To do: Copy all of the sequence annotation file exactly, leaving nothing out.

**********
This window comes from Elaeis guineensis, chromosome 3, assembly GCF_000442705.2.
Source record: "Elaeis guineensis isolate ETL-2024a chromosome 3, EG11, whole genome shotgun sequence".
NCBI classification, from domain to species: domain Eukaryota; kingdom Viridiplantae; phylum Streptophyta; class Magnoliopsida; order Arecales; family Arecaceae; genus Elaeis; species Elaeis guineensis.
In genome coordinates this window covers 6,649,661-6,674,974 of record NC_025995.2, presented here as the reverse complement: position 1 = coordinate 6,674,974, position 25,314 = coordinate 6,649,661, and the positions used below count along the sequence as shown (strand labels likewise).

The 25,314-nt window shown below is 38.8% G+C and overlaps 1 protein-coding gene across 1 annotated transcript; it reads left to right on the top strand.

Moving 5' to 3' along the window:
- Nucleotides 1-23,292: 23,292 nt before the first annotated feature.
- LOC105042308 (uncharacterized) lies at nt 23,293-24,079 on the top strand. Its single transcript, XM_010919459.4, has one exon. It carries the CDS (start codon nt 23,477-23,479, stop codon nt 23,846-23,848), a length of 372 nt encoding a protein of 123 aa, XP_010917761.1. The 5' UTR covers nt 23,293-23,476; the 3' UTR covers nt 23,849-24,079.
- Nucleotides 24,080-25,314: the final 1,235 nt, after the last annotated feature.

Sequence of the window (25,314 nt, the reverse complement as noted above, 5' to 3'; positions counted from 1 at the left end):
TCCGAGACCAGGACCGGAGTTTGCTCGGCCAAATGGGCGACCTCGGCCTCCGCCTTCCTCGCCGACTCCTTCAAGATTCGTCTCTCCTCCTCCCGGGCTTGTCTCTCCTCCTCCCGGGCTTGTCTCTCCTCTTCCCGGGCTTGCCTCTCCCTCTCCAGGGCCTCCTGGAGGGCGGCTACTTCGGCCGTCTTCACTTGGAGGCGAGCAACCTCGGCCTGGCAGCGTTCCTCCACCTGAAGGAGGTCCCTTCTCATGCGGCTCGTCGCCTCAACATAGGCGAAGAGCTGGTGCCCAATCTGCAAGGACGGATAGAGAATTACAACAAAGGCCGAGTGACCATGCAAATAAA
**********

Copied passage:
This window comes from Elaeis guineensis, chromosome 3, assembly GCF_000442705.2.
Source record: "Elaeis guineensis isolate ETL-2024a chromosome 3, EG11, whole genome shotgun sequence".
NCBI classification, from domain to species: domain Eukaryota; kingdom Viridiplantae; phylum Streptophyta; class Magnoliopsida; order Arecales; family Arecaceae; genus Elaeis; species Elaeis guineensis.
In genome coordinates this window covers 6,649,661-6,674,974 of record NC_025995.2, presented here as the reverse complement: position 1 = coordinate 6,674,974, position 25,314 = coordinate 6,649,661, and the positions used below count along the sequence as shown (strand labels likewise).

The 25,314-nt window shown below is 38.8% G+C and overlaps 1 protein-coding gene across 1 annotated transcript; it reads left to right on the top strand.

Moving 5' to 3' along the window:
- Nucleotides 1-23,292: 23,292 nt before the first annotated feature.
- LOC105042308 (uncharacterized) lies at nt 23,293-24,079 on the top strand. Its single transcript, XM_010919459.4, has one exon. It carries the CDS (start codon nt 23,477-23,479, stop codon nt 23,846-23,848), a length of 372 nt encoding a protein of 123 aa, XP_010917761.1. The 5' UTR covers nt 23,293-23,476; the 3' UTR covers nt 23,849-24,079.
- Nucleotides 24,080-25,314: the final 1,235 nt, after the last annotated feature.

Sequence of the window (25,314 nt, the reverse complement as noted above, 5' to 3'; positions counted from 1 at the left end):
TCCGAGACCAGGACCGGAGTTTGCTCGGCCAAATGGGCGACCTCGGCCTCCGCCTTCCTCGCCGACTCCTTCAAGATTCGTCTCTCCTCCTCCCGGGCTTGTCTCTCCTCCTCCCGGGCTTGTCTCTCCTCTTCCCGGGCTTGCCTCTCCCTCTCCAGGGCCTCCTGGAGGGCGGCTACTTCGGCCGTCTTCACTTGGAGGCGAGCAACCTCGGCCTGGCAGCGTTCCTCCACCTGAAGGAGGTCCCTTCTCATGCGGCTCGTCGCCTCAACATAGGCGAAGAGCTGGTGCCCAATCTGCAAGGACGGATAGAGAATTACAACAAAGGCCGAGTGACCATGCAAATAAA